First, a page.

The second ingredient in ExcitaCalm GABA L-Theanine Topical Cream is L-theanine (chemically, gamma-glutamylethylamide). Like L-glutamate, L-theanine is an amino acid, but don’t confuse L-theanine with the amino acid L-threonine. Unlike L-glutamate and L-threonine (as well as the other 18 amino acids commonly found in all living organisms) L-theanine is an uncommon amino acid, primarily found in the green tea plant (Camellia sinensis), plus two other Camellia species. As L-theanine is concentrated in the leaves, it is present in preparations of green tea consumed as a beverage around the world. Therapeutically, L-theanine has been used as a relaxant, but it also has potential in the treatment of anxiety and depression. For instance, in a Japanese study, human subjects administered L-theanine showed increases in an induced relaxation response, alpha-brainwave activity. Moreover, although the stimulant, caffeine, is found in green tea, L-theanine appears capable of at least partially counteracting the stimulant effect of green tea, owing to L-theanine’s relaxant attributes. In addition to being an uncommon amino acid, L-theanine has an unusual pharmacological property: Unlike the common amino acids, L-theanine can cross the blood-brain barrier (BBB). The BBB is a membrane that physically separates the blood vessels from the CNS, preventing many chemicals from passing into the CNS (and the brain) from the bloodstream. An intact BBB is important, as it helps protects the CNS from damage by chemicals and infectious agents. However, the barrier role of the BBB is a two-edged sword for persons suffering from anxiety, depression, and other brain and CNS disorders (including CNS infections such as meningitis and life-threatening physical diseases such as brain tumors). This is because many medicines with the potential for treating these diseases simply cannot cross through the BBB.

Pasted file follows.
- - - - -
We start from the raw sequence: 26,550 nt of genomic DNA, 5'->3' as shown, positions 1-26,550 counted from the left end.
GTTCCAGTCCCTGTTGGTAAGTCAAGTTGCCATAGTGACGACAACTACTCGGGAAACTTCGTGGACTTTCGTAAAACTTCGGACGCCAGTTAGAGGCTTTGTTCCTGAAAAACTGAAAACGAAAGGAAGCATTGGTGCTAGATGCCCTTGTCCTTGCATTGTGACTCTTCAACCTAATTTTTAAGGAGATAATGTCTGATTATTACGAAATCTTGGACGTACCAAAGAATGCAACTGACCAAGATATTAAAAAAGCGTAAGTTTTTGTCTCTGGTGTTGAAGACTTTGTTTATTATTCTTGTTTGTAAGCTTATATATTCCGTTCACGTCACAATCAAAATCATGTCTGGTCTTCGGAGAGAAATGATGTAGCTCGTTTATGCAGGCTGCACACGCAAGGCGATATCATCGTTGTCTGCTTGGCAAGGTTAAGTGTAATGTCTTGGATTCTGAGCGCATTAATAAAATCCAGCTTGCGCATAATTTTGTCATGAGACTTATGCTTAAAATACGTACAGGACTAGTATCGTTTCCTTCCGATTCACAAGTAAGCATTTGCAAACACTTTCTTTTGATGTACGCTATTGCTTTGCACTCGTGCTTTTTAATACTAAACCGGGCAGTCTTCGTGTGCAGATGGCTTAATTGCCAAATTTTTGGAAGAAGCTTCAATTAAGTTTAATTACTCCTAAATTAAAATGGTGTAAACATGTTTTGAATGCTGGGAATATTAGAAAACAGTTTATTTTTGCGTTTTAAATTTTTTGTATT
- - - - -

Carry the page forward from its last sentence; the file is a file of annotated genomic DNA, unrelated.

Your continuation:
The mechanism(s) by which L-theanine might exert its relaxant, antianxiety and antidepressant effects have not been clearly elucidated in the scientific literature. With a chemical structure that is similar to that of L-glutamate, it has been suggested that L-theanine can act as a GABA agonist, capable of increasing CNS GABA levels. However, there have been conflicting results with respect to effects on levels of the neurotransmitter serotonin. Many antianxiety and antidepressant drugs, including Nardil ®, Moclodura ®, Elavil ®, Pamelor ®, Prozac ®, Paxil ® and Zoloft ® act by increasing serotonin levels through various mechanisms, but with numerous side effects. However, in separate experiments conducted by Professor Hidehiko Yokogoshi and colleagues at the University of Shizuoka, Japan, L-theanine could either increase or decrease serotonin levels in the brains of rats. It is speculated that these inconsistent effects may be related to the doses of L-theanine or to other variables in experimental design. One well-characterized biological effect of L-theanine is increased production of another neurotransmitter, dopamine. As L-theanine has the ability both to cross the BBB and increase dopamine levels, L-theanine could be useful for the treatment of Parkinson’s disease, a movement disorder related to dopamine deficiency.
Beyond its uses in treating CNS disorders, L-theanine has been investigated as both an individual anticancer agent and as a potentiator of the activity of cancer chemotherapeutic agents. L-Theanine also has antioxidant activity (though less than that of green tea polyphenols) that may help to protect normal cells from oxidative damage by these same chemotherapeutic agents. The antioxidant properties of L-theanine, as well as reported antihypertensive activities, also may contribute to cardiovascular health.
Ingredients: Deionized Water, Medium Chain Triglycerides, Shea Butter, Gamma-Aminobutyric Acid (GABA), Behentrimonium Methosulfate, Cetearyl Alcohol, Cetyl Alcohol, Stearic Acid, Lecithin, L-Theanine, Sodium Hydroxymethylglycinate, Potassium Sorbate, Xanthan
For external use only.
Massage three full pumps into thin area of the skin 2-3 times daily or as directed by your healthcare provider. (Temples, wrist, forearms etc.)
Store in a cool, dry place out of direct sunlight